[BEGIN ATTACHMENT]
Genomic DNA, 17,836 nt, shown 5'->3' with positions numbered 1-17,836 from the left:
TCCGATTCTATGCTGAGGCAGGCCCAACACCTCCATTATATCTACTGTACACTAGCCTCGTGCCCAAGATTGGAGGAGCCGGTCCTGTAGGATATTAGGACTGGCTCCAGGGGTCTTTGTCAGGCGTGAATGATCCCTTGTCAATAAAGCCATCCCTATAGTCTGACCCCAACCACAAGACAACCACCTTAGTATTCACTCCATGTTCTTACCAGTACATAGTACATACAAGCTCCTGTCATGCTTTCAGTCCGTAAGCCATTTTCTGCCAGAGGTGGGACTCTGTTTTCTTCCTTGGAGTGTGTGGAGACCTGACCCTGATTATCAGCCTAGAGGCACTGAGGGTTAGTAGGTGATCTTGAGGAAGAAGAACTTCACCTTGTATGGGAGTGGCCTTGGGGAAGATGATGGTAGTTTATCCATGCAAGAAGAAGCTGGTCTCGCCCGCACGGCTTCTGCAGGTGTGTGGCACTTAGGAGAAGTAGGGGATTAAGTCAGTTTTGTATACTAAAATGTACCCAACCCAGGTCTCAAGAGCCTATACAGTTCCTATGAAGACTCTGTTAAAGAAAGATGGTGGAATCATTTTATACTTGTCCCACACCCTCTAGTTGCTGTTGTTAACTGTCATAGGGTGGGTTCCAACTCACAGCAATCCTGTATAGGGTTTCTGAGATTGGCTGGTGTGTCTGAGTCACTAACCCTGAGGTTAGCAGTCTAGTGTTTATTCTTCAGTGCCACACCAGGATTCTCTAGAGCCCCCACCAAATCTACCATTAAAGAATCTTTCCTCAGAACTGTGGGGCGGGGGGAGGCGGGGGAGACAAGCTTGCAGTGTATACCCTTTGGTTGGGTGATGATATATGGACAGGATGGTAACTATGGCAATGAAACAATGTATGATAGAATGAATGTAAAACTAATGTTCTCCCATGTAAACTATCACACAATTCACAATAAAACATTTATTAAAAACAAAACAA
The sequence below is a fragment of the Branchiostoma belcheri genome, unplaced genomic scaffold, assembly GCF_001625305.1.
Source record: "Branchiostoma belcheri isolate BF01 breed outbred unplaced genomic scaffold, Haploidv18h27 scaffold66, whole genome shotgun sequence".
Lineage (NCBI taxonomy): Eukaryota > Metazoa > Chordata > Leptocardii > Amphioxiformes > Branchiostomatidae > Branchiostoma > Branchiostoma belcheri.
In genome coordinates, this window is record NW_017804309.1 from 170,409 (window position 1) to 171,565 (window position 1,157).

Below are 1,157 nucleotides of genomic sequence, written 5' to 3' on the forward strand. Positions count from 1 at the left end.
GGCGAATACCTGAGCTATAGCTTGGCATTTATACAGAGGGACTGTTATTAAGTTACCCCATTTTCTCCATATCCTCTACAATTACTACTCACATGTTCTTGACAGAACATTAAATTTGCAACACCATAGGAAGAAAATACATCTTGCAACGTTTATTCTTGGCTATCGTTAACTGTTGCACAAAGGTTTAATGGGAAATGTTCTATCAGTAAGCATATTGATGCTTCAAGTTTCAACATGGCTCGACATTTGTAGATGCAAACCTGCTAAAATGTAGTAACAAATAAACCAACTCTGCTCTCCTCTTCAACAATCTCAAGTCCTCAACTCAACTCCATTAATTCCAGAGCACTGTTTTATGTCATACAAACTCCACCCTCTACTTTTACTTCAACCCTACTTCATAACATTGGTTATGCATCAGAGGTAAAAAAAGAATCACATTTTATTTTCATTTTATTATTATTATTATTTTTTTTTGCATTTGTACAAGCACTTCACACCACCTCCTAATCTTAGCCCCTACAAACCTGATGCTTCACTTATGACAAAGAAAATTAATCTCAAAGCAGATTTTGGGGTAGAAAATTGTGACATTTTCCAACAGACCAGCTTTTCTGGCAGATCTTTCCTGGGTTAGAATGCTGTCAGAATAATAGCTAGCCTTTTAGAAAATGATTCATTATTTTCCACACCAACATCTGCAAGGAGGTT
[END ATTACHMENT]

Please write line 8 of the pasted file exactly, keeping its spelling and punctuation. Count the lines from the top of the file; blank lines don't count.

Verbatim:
GGCGAATACCTGAGCTATAGCTTGGCATTTATACAGAGGGACTGTTATTAAGTTACCCCATTTTCTCCATATCCTCTACAATTACTACTCACATGTTCTTGACAGAACATTAAATTTGCAACACCATAGGAAGAAAATACATCTTGCAACGTTTATTCTTGGCTATCGTTAACTGTTGCACAAAGGTTTAATGGGAAATGTTCTATCAGTAAGCATATTGATGCTTCAAGTTTCAACATGGCTCGACATTTGTAGATGCAAACCTGCTAAAATGTAGTAACAAATAAACCAACTCTGCTCTCCTCTTCAACAATCTCAAGTCCTCAACTCAACTCCATTAATTCCAGAGCACTGTTTTATGTCATACAAACTCCACCCTCTACTTTTACTTCAACCCTACTTCATAACATTGGTTATGCATCAGAGGTAAAAAAAGAATCACATTTTATTTTCATTTTATTATTATTATTATTTTTTTTTGCATTTGTACAAGCACTTCACACCACCTCCTAATCTTAGCCCCTACAAACCTGATGCTTCACTTATGACAAAGAAAATTAATCTCAAAGCAGATTTTGGGGTAGAAAATTGTGACATTTTCCAACAGACCAGCTTTTCTGGCAGATCTTTCCTGGGTTAGAATGCTGTCAGAATAATAGCTAGCCTTTTAGAAAATGATTCATTATTTTCCACACCAACATCTGCAAGGAGGTT